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Generic innovation and male self-representation in Fujiwara Yorinaga’s Taiki

Posted By admin On May 30, 2013 @ 2:27 pm In Abstracts for 2013, Literature and the Arts | Comments Disabled

Paul Schalow, Professor

Rutgers University

Heian literature has, until recently, been defined almost exclusively in terms of writing in vernacular Japanese, a form dominated by educated women serving at the imperial court in the late tenth and eleventh centuries. As a result, female interiority and self-representation have been seen as defining features of the literature of the period. The exclusion of court diaries written in Sino-Japanese (kanbun nikki) has probably been the single biggest factor contributing to the invisibility of male self-representation and male interiority in the canon.

The proposed paper explores the problem of generic and gendered exclusion through the Taiki (“The Minister’s Diary”), written by the nobleman Fujiwara no Yorinaga (1120-56). The diary covers a period of almost two decades in Yorinaga’s life, from the age of sixteen when he was first appointed Lord Keeper of the Privy Seal, to age thirty-five, the year before his death in the Hōgen Disturbance of 1156. The story of how the Taiki came into general circulation after Yorinaga’s death is unknown, but the existing manuscript fragments attest to the fact that it was read, hand copied, and circulated constantly until modern times. There also exist three condensed versions of the diary, the Taikishō, Ukaikishō, and Taikihoi, which indicate that the diary found a considerable readership in digest form.

The proposed paper discusses the following three areas that make the diary so innovative:

(1) Yorinaga’s record of his reading habits. Yorinaga assembled his great library in Uji, known as Uji no fumikura, at the age of twenty-six. It was reputedly the finest and most extensive collection of Chinese books the court had ever seen, and the collection both reflected and enabled his development as a formidable student of the Chinese classics and Buddhist philosophy. His meticulous description of the library’s construction, design, and cataloguing system provides rare insight into the way books were handled in the period.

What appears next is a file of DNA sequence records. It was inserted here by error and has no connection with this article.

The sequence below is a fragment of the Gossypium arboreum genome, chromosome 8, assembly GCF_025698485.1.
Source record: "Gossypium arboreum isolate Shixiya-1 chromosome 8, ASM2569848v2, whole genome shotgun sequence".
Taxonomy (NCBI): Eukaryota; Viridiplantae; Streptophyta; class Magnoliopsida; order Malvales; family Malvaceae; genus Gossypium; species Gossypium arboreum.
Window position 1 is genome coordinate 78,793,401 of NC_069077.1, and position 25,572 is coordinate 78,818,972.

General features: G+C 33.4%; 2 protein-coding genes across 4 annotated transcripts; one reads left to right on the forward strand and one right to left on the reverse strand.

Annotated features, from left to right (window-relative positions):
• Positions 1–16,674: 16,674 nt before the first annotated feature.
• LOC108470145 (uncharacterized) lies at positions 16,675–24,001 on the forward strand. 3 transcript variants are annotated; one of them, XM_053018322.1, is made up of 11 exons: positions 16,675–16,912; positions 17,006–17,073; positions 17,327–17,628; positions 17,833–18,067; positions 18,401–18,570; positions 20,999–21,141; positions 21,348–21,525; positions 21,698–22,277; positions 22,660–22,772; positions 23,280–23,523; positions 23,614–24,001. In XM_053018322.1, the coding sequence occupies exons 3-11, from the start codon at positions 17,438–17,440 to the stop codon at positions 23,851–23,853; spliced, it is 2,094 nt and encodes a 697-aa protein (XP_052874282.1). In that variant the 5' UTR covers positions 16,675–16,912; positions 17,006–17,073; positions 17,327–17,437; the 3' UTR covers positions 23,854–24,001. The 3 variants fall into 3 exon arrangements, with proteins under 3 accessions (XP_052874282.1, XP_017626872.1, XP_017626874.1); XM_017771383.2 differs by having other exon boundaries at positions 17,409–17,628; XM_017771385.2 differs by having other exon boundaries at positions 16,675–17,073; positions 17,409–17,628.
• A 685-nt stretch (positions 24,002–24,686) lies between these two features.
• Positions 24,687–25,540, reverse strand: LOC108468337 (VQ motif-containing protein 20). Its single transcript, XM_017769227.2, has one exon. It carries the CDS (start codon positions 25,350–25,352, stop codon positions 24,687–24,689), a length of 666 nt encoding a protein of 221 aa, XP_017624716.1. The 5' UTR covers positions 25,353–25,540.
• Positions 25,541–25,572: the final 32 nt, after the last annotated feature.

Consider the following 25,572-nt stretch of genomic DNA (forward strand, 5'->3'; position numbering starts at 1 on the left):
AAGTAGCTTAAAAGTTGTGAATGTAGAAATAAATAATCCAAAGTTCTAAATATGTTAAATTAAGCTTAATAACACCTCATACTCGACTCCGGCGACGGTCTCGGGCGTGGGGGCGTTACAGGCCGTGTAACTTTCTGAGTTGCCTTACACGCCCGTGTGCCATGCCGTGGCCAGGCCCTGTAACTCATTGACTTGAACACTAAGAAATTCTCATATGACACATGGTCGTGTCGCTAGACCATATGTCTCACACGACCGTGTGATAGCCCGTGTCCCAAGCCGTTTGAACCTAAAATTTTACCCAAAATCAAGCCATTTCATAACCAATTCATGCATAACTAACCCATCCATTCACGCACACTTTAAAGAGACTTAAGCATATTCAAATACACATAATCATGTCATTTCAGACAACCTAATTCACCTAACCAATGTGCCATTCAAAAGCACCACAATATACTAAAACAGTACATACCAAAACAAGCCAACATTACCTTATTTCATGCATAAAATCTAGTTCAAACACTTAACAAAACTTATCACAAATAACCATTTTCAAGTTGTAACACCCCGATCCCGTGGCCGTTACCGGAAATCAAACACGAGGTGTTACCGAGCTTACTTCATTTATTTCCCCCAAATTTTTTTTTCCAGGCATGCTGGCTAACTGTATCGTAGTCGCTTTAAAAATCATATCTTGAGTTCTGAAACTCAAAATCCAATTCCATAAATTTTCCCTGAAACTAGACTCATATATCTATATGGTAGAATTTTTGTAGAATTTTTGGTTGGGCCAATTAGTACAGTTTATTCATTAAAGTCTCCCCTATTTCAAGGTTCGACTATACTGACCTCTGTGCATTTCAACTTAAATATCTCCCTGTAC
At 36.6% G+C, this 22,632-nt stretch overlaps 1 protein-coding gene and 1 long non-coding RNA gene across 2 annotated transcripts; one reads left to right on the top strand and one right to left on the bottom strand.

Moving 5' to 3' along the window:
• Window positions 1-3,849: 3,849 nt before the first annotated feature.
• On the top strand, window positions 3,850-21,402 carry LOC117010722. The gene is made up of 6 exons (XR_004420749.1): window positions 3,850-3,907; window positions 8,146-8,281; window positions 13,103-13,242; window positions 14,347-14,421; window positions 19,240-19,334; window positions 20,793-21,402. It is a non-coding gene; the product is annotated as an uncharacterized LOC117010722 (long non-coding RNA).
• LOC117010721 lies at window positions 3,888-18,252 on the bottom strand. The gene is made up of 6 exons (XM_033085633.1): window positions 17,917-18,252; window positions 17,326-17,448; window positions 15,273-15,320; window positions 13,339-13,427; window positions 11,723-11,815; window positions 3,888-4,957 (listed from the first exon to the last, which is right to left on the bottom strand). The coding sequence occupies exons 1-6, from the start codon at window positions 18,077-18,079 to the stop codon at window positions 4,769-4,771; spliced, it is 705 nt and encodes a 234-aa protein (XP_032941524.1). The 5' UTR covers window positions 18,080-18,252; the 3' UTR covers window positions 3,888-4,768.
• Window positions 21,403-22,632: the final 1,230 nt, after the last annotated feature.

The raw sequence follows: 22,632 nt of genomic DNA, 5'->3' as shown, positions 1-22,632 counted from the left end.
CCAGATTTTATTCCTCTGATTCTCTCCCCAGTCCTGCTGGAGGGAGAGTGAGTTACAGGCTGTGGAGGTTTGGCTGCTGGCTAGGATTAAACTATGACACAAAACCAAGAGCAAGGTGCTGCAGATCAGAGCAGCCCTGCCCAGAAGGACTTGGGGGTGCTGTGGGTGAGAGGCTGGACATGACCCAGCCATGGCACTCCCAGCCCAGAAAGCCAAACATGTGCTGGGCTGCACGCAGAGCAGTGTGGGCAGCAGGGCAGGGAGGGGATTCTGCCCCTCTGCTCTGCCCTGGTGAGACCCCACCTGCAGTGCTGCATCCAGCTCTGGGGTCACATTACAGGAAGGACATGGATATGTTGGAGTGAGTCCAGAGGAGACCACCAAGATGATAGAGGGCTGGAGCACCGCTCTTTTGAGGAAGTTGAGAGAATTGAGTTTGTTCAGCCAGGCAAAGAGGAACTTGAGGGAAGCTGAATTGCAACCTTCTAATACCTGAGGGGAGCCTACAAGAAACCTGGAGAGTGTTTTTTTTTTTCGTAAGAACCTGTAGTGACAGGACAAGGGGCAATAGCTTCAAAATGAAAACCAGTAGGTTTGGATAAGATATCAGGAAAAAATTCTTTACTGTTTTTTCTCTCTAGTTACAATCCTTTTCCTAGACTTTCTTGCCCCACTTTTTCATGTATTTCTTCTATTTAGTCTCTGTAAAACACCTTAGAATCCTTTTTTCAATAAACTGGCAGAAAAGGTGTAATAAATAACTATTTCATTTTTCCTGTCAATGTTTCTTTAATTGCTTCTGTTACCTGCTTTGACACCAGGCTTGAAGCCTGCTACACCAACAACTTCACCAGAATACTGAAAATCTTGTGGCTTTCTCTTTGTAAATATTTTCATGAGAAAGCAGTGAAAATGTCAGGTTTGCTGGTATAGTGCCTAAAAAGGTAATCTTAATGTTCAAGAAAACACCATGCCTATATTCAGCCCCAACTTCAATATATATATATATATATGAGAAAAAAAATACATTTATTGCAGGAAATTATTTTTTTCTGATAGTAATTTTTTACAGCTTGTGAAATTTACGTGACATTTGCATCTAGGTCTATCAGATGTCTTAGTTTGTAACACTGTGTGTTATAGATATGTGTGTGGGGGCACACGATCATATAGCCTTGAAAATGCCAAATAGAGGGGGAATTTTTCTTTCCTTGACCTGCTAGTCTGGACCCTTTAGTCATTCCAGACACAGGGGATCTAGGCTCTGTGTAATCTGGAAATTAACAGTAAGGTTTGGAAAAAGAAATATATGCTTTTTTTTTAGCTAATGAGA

(2) Yorinaga’s record of his sexual life. The historian Gomi Fumihiko was the first to describe, in his study titled Inseiki shakai no kenkyū (1984), details of Yorinaga’s numerous sexual relationships with male courtiers as revealed in the pages of the Taiki. Yorinaga was not unique, of course, in his choice of male sexual partners; records from the period show that the Emperors Shirakawa, Toba, and Go-Shirakawa, as well as Yorinaga’s father Tadazane, and many, many others, also formed similar relationships. What is perhaps most interesting about Yorinaga’s self-narrative is that it reveals male-male sexual alliances as part of his political and personal repertoire, which included all of the other ways the Fujiwara Regents traditionally deployed and expanded their power at court, such as marrying his adoptive daughter to an emperor and promoting the fortunes of his three sons.

(3) Yorinaga’s record of his dreams. Yorinaga’s psychological complexity and self- conscious interiority are especially vivid when he describes his dreams. Dreams are a common trope in female diaries but normally never appear in male court diaries. By exploring Yorinaga’s innovative self-representation in the Taiki, the proposed paper seeks to make a contribution to our understanding of gender and genre in the Heian literary canon.

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URL to article: http://www.najaks.org/?p=1013